Border collies herd because their bodies and minds have been specifically crafted for the task. These dogs are amazing herding machines who are naturally drawn to chasing and controlling movements of animals.
Many dog owners bring border collies into their homes without realizing what these dogs were bred for and why they behave in certain ways. Sadly, this incomprehension may sometimes lead to border collies being rehomed or even surrendered to shelters.
A Glimpse Back in Time
In order to better understand why border collies herd, taking a glimpse back in time is necessary. Here's some history about border collies.
At some point in time, humans began selectively breeding dogs for carrying out specific tasks for the purpose of survival. These tasks varied from place to place and were based on local needs. To a great extent, dogs were utilized for hunting (pointers, spaniels, retrievers etc), protecting livestock (livestock guardians) and controlling the movements of animals (herding dogs).
Herding dogs, in particular, were specifically helpful for the purpose of controlling the movement of large numbers of herds comprising animals such as sheep, cattle, geese, goats, and pigs.
Border collies were utilized along rugged Scottish terrain where they controlled the speed and direction of large flocks of sheep. There is belief that their name derives from the fact that they were mostly used along the border between England and Scotland. There is also belief that the term "collie" may have originated from the old Celtic word for "useful."
And "useful" was for certain a border collie's second name! Border collies were considered a valuable asset courtesy of their inborn aptitude to follow a shepherd's requests and directions. Even from an economical standpoint border collies were quite valuable. It was estimated that in a typical pasture environment, a well-trained border collie could have potentially done the work of three humans!
The Herding Style of Border Collies
A border collie's herding style is quite unique and fascinating at the same time. Unlike other herding dogs who may follow flocks from behind (heelers), border collies focus on herding flocks mostly along the sides and at the front.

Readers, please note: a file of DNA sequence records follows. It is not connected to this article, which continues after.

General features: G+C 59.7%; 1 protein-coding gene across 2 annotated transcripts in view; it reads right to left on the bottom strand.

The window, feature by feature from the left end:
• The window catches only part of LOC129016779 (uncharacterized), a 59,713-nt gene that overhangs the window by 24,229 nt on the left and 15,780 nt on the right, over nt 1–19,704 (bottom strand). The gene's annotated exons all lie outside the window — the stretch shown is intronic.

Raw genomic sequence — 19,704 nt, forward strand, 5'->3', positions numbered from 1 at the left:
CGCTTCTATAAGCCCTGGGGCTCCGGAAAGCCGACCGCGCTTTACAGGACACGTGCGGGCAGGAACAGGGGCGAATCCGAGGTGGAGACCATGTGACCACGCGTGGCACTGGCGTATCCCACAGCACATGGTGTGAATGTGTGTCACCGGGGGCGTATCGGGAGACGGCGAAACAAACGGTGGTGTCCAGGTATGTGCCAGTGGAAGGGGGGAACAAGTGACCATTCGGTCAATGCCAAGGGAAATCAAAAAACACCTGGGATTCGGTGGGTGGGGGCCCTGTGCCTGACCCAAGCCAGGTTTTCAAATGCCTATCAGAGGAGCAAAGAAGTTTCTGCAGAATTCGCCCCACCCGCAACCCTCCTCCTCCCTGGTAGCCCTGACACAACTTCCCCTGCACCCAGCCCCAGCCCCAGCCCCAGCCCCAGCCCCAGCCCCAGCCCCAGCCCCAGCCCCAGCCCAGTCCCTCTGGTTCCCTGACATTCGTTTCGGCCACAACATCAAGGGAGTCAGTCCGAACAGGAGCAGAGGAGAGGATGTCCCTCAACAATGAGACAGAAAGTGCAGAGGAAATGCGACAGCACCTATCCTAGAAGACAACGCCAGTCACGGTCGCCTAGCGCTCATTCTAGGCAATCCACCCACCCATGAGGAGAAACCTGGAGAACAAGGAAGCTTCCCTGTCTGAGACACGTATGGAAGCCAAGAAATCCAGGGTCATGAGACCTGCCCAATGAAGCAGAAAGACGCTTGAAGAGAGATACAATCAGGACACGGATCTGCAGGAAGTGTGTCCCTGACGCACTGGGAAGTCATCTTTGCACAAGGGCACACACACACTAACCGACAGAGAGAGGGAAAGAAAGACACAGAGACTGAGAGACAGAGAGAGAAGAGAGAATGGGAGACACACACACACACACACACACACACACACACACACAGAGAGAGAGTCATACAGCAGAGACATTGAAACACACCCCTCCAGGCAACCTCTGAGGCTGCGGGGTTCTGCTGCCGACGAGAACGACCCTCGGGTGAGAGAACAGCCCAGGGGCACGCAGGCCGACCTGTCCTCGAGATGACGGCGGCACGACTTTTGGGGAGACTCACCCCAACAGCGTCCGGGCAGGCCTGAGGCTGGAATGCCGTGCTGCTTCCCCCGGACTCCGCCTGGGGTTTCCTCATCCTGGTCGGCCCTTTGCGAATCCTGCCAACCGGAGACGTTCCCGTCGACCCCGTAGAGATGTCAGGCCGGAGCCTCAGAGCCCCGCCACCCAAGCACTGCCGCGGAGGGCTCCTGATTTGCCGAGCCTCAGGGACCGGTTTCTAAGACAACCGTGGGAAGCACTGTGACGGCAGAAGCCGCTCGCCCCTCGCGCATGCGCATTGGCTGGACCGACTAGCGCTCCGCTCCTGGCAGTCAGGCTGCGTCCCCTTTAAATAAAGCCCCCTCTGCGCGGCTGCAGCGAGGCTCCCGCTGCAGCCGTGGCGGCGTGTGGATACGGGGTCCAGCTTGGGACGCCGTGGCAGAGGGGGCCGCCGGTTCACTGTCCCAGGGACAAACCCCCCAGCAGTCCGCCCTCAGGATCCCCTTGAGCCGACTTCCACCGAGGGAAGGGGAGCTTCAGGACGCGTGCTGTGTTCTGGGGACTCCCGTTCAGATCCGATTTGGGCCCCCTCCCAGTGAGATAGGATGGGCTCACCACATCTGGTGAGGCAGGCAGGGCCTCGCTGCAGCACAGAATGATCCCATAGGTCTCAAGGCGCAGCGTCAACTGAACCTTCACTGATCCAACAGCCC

Border collies control the movement and direction of sheep by employing a variety of strategic techniques. Following are some herding techniques border collies employ when herding sheep.
Giving eye: Border collies will stare intently at sheep, a behavior that's known as "giving eye." The purpose of a border collie's stare is to control the flock. By staring at the sheep, border collies exert psychological pressure to get them moving. Sheep appear to respond to this stare naturally because it mimics a wolves' tactic of selecting a victim in the herd by catching its eye before chasing.
Stalking: on top of giving eye, border collies will also adopt another wolf behavior: they will crouch down carrying their head low, hindquarters high, and tail down. Just like staring, stalking helps control flocks of sheep because it mimics predatory movements.
Gathering. Border collies may employ a variety of herding styles to control a flock of sheep. As mentioned, they tend to work mostly along the sides and at the front. They may therefore go to the front of the flock to turn or stop the sheep's movement and they may also gather the sheep into a group so to move them towards the shepherd.
Do Border Collies Bite Sheep?
The herding style of a border collie is for a good extent reminiscent of the past when a dog's ancestors (wolves) were hunting. When a canid predator was hunting, a precise sequence called the predatory sequence was followed.
The predatory sequence encompassed several instinctive behaviors including giving eye, stalking, chasing, catching, killing, and then eating. Of course, no shepherd would have wanted a border collie who was catching sheep, killing sheep and eating them!
Fortunately, domestication and selective breeding has allowed a herding dog's predatory sequence to be “truncated," in other words "cut short," so to speak (Bradshaw & Brown 1990, Fox, 1978).
In particular, the hypertrophied part of the sequence is the border collie's eye/stalk, while the inhibited portion is the progression into biting.
However, not all is always cut and dried when it comes to behavior. It is always possible that variations may exist and border collies may show inappropriate predatory behaviors towards the animals that they are meant to herd. Sheep ranchers may occasionally stumble on such specimens (Green and Woodruff, 1988).
So in an ideal situation, with all the genetic wiring set up correctly, you should see for the most part, border collies staring, stalking, and chasing sheep. Occasionally, you may sometimes stumble on some nipping when dealing with particularly stubborn sheep, but fortunately, this nipping should not be very hard and should not cause major stress on the animal.